Sharp Kitchen Style - Design Bureau

Custom Japanese Hocho, Kramer Knife, Kiku Tanto

Serving Tray by Alvar Aalto

Carafe by Kaj Franck & Kitchen Pencil by Sebastian Bergne

Jerry Cheese Board by Sebastian Bergne

Serving Set by Alvar Aalto

Teema by Kaj Franck

Sharp Kitchen Style

Monday, June 13th, 2011

There are so many options to choose from when selecting tools for your kitchen. But not all can be hand-engraved in a Japanese market or designed by legends like Renzo Piano. We have compiled a collection of culinary objects that will get the job done with just the right amount of panache.

Custom Japanese Hocho
Contributing photographer Erika Dufour was wandering around the Tsukiji fish market in Tokyo with the vague notion of picking up a knife for her new kitchen. When she soon found herself enamored with a particular knife, the proprietor handed her a piece of paper, asking her to write her name down. As it turned out, he was engraving the knife on the spot. Says Dufour, “[It’s] one of my prized possessions in my house, as it isn’t just a knife, but a representation of an amazing trip.”
Custom Japanese Hocho, photographer's own; photography by Erika Dufour

Kramer Knives
Damascus, or pattern-welded steel, is the process of combining two or more types of steel to achieve a desired aesthetic. The intricate designs of Kramer knives use 20 layers of three different types of steel that harden and temper in the same temperature range. The resulting billet is stretched and manipulated to create intricate and desirable patterns.
Kramer Knives, price upon request, www.kramerknives.com

Kiku Tanto
The Kiku Tanto is the result of collaboration between custom knife maker Kikuo Matsuda and SOG Specialty Knives and Tools. Limited to just 100 pieces, the knife features an eight-inch, mirror-polished blade, a black canvas handle and micro-fine, ultra-durable OU-31 steel.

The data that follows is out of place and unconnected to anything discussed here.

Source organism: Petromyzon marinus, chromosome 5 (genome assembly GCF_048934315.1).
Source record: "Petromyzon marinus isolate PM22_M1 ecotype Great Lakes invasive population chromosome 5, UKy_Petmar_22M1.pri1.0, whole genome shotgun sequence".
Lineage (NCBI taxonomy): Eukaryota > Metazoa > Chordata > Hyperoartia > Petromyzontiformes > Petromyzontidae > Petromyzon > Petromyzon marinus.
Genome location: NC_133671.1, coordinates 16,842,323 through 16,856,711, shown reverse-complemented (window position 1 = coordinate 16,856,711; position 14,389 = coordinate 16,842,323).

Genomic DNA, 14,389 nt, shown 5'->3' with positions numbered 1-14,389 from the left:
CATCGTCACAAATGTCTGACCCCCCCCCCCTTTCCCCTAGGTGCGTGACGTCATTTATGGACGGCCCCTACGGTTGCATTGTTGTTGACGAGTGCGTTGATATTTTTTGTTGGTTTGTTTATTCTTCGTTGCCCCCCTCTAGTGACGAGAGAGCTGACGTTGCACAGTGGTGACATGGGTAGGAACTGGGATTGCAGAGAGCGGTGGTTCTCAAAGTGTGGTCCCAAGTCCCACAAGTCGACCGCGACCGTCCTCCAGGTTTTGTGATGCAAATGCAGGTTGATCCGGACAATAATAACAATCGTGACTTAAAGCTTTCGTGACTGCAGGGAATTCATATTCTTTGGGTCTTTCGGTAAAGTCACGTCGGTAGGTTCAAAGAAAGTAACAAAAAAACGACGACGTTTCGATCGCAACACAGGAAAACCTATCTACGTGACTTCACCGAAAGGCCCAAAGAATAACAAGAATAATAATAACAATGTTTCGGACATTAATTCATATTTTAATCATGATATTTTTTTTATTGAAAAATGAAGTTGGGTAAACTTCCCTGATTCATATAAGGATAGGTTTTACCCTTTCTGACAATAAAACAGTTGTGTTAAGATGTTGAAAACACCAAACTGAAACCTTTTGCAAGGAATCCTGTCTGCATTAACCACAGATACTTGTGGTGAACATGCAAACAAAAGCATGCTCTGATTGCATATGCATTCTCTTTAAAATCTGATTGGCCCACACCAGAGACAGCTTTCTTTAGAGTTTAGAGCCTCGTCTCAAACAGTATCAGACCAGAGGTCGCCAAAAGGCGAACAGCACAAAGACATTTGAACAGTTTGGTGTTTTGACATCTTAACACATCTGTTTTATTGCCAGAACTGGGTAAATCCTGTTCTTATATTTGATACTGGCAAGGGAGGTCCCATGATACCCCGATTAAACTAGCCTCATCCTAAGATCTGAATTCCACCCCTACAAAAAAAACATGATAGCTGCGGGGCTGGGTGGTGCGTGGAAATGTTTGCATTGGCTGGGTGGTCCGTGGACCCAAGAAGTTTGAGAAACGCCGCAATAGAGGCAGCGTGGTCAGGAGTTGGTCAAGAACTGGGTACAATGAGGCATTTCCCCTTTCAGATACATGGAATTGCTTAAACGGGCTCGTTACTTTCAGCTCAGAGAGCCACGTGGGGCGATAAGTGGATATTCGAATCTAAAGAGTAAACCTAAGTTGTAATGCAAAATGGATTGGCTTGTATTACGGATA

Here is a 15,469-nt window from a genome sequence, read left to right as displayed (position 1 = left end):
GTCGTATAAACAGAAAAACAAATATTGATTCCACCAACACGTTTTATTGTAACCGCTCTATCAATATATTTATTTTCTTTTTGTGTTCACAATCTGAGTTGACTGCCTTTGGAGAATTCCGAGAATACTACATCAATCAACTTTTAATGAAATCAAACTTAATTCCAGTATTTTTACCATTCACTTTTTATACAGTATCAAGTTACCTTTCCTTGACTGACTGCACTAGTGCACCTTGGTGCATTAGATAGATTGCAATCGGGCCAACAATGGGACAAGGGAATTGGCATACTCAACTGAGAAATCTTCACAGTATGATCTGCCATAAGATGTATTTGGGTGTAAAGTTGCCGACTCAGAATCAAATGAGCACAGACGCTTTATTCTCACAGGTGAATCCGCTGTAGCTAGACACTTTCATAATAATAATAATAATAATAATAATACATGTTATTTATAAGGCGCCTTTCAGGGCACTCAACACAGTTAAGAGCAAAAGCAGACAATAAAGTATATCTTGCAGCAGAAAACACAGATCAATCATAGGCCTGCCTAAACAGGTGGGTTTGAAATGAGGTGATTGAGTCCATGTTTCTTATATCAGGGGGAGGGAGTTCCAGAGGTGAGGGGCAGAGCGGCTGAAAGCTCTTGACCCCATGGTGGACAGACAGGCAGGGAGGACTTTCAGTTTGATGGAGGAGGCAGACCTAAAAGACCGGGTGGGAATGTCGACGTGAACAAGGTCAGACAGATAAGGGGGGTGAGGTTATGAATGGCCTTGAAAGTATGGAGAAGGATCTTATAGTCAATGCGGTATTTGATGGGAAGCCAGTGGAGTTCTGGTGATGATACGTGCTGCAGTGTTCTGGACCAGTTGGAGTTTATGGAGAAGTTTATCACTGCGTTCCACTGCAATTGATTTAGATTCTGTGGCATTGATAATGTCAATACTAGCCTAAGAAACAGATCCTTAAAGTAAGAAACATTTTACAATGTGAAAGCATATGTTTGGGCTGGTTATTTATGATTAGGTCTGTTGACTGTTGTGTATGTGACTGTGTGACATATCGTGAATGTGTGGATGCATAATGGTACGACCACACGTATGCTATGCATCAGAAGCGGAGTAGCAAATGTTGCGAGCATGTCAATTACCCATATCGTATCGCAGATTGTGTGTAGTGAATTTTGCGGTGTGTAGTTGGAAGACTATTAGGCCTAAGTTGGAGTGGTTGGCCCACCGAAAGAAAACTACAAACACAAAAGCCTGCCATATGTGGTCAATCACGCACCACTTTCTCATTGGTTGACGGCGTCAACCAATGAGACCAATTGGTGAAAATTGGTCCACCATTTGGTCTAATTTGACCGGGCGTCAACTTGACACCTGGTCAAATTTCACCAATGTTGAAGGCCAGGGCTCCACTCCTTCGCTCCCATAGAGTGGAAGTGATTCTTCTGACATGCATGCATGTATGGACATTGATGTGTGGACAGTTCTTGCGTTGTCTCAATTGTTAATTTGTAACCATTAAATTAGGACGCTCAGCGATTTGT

Kiku Tanto, $2,590, www.sogknives.com

Serving tray by Alvar Aalto, 1937
Arguably one of the greats of modern architecture and design, Finnish designer Alvar Aalto brings his curvaceous design to this shapely platter.

Carafe by Kaj Franck, 1958
The Kartio pitcher, designed by Kaj Franck, balances the material and the geometric form and is simple, yet durable enough for everyday use.

Kitchen Pencil by Sebastian Bergne, 2007
Designed and made by Sebastian Bergne for the Lapis Drawing Experience exhibition. More than 30 designers were asked to rethink the wooden pencil. A small numbered edition of 15 Kitchen Pencil prototypes were made by the designer and are available exclusively through Bergne's website.

Jerry Cheese Board by Sebastian Bergne, 2009
Sebastian Bergne designed this cheese tray after watching too many cartoons. The board is a handsome chunk of beech with a sense of humor.

Serving set by Renzo Piano, 1998
The curves of the stainless steel serving utensils, designed by renowned Italian architect Renzo Piano, make these pieces attractive to hold and behold.

Teema glass serving bowl by Kaj Franck, 1952
As Finnish designer Kaj Franck put it, “Color is the only decoration needed.” Teema is highly versatile, easily matched with other pieces and serves all dining needs.

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